Growing numbers of youth are experimenting with alcohol and drugs at younger ages. Nearly a quarter of teens report having had five or more alcoholic drinks in one day, according to data from the U.S. Center for Disease Control. More than one-third have used marijuana.
There are hundreds of programs available across the country to help dissuade teens from going down the path of substance abuse. But what works?
PROSPER Partnerships – which stands for PROmoting School-community-university Partnerships to Enhance Resilience – is a model that links Cooperative Extension, public schools, local communities and university researchers to introduce evidence-based programs that prevent substance abuse among middle school students and their families.
There are already PROSPER networks in Iowa, Pennsylvania and Alabama. New York is lucky enough to be one of seven additional states in the process of forming a PROSPER Partnership with Cornell serving as the university partner.
That’s an exciting prospect for communities in New York. It means that families will have access to a menu of programs proven to work.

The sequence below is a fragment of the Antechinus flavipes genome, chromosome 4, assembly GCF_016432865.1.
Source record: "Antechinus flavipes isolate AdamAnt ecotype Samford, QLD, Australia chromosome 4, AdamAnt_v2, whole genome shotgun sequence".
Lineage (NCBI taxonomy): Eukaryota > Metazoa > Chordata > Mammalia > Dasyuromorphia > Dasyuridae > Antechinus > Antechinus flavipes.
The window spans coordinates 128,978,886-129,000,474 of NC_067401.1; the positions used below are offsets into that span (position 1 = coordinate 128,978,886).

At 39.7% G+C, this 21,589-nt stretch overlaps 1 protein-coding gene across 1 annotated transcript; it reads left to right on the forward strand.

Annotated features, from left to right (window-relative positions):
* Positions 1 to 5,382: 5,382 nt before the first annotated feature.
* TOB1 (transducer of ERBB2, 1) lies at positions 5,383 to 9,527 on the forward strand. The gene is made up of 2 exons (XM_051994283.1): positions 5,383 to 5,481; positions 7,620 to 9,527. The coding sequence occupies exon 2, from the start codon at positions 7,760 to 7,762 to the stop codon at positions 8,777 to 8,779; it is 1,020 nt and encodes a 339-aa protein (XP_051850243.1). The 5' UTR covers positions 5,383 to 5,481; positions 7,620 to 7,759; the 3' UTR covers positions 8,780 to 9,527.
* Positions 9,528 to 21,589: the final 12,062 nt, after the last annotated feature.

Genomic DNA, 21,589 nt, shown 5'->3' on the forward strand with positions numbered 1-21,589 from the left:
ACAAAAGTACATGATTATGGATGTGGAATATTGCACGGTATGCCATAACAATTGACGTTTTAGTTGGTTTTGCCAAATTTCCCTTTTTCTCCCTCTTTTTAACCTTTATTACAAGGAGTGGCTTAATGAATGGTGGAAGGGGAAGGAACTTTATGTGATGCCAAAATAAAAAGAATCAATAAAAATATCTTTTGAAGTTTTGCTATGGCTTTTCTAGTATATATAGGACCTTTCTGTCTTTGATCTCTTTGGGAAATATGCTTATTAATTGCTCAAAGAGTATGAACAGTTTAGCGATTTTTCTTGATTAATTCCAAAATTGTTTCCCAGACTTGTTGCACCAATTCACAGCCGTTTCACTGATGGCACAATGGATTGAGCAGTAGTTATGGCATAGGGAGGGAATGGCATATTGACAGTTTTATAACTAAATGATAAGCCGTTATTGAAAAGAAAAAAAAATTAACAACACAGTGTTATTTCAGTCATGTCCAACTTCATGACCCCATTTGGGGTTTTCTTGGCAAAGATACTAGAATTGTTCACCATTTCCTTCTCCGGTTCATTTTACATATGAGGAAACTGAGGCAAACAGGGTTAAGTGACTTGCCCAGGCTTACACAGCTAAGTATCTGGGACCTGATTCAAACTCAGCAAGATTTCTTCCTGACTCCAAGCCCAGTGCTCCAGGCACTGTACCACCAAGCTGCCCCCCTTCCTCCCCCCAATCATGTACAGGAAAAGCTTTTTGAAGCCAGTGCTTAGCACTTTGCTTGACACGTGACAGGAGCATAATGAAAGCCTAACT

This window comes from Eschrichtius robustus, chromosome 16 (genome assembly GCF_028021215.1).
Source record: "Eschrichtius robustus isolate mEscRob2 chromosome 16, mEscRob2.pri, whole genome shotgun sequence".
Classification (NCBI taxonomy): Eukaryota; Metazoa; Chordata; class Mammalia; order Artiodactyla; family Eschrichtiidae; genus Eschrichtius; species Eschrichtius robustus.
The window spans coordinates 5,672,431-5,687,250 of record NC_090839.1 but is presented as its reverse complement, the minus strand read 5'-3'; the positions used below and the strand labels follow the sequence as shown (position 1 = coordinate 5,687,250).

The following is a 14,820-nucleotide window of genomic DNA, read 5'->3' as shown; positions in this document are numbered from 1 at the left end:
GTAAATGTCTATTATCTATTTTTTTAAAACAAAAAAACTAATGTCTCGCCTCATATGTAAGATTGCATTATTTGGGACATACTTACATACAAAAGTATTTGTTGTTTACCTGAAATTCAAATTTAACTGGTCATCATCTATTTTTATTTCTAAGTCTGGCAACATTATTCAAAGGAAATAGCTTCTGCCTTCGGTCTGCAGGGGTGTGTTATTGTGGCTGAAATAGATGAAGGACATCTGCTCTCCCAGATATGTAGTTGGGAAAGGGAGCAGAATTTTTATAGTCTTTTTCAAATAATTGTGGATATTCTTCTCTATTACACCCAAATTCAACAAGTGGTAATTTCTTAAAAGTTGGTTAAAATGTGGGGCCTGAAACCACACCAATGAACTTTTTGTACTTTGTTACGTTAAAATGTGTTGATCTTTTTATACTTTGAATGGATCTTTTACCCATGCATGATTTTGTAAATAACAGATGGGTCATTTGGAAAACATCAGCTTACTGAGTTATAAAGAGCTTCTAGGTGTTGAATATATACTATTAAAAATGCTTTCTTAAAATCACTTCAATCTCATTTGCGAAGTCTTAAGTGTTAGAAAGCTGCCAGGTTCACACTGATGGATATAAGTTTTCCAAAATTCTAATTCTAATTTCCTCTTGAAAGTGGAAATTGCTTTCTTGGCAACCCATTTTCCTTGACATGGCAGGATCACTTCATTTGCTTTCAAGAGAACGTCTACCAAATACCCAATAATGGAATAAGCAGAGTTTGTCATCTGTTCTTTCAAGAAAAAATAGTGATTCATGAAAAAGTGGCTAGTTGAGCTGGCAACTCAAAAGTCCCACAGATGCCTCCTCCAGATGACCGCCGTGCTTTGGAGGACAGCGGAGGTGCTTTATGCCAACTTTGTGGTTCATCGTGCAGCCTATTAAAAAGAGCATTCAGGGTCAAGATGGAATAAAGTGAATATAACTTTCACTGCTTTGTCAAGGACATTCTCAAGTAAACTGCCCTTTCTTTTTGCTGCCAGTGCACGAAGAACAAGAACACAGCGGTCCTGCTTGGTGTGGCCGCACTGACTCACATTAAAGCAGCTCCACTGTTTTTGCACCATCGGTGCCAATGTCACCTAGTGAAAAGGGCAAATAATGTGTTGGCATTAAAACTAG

“There are many family and youth programs that are research-based, but that is not the same as having strong evidence behind them that the programs actually work,” explained Kim Kopko, an extension associate at Cornell’s Department of Policy Analysis, who is leading the PROSPER team at Cornell. “The programs on the PROSPER menu are evidence-based. They are carefully implemented and tested on the ground level. They’re time intensive, and expensive, but they work.”
There are five elements that make the program successful:
- A state-level partnership based in the land grant university system that is connected to the National PROSPER Network.
- Strategic community teams lead by a local extension educator, a key school district employee (typically a guidance counselor), and a variety of representatives from the community.
- Every community team oversees the implementation of one family and one school program that they choose.
- Community teams must move through a multi-phased developmental process focusing on long-term sustainability.
- State partners provide on-going evaluation to ensure the program remains successful.
PROSPER has plenty of evidence to prove that their system yields results. PROSPER Programs typically recruit 17 percent of eligible families in their communities, compared to less than six percent for other community programs.
Students who participate in the program are better at problem solving, more likely to refuse offers of alcohol and other drugs, less likely to believe that substance use has positive effects and more likely to delay initiation of substance use. And each $1 invested in the program yield about $9.60 of savings.
That’s good evidence-based practice at work, and a model that even more states should try to adopt.